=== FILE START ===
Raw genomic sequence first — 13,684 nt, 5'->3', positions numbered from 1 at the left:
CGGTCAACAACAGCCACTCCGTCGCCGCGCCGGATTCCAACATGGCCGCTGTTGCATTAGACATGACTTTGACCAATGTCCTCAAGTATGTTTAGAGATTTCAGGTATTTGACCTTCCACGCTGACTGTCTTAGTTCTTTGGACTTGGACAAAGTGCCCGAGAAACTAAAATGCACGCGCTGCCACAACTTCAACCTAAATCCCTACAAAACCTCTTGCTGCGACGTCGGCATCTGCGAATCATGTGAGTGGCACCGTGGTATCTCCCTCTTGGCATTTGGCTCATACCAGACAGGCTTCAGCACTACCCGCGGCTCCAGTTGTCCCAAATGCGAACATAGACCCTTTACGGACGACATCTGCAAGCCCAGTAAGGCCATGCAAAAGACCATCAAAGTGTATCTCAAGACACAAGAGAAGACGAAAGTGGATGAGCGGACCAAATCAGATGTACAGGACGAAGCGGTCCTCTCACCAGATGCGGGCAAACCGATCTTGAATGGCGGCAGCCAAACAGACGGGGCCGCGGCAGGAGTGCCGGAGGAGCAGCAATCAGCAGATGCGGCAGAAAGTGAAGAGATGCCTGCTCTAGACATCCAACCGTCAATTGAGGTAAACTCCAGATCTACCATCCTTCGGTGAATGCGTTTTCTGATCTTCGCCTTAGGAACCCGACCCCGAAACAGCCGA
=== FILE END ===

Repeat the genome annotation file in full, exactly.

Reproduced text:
Raw genomic sequence first — 13,684 nt, 5'->3', positions numbered from 1 at the left:
CGGTCAACAACAGCCACTCCGTCGCCGCGCCGGATTCCAACATGGCCGCTGTTGCATTAGACATGACTTTGACCAATGTCCTCAAGTATGTTTAGAGATTTCAGGTATTTGACCTTCCACGCTGACTGTCTTAGTTCTTTGGACTTGGACAAAGTGCCCGAGAAACTAAAATGCACGCGCTGCCACAACTTCAACCTAAATCCCTACAAAACCTCTTGCTGCGACGTCGGCATCTGCGAATCATGTGAGTGGCACCGTGGTATCTCCCTCTTGGCATTTGGCTCATACCAGACAGGCTTCAGCACTACCCGCGGCTCCAGTTGTCCCAAATGCGAACATAGACCCTTTACGGACGACATCTGCAAGCCCAGTAAGGCCATGCAAAAGACCATCAAAGTGTATCTCAAGACACAAGAGAAGACGAAAGTGGATGAGCGGACCAAATCAGATGTACAGGACGAAGCGGTCCTCTCACCAGATGCGGGCAAACCGATCTTGAATGGCGGCAGCCAAACAGACGGGGCCGCGGCAGGAGTGCCGGAGGAGCAGCAATCAGCAGATGCGGCAGAAAGTGAAGAGATGCCTGCTCTAGACATCCAACCGTCAATTGAGGTAAACTCCAGATCTACCATCCTTCGGTGAATGCGTTTTCTGATCTTCGCCTTAGGAACCCGACCCCGAAACAGCCGA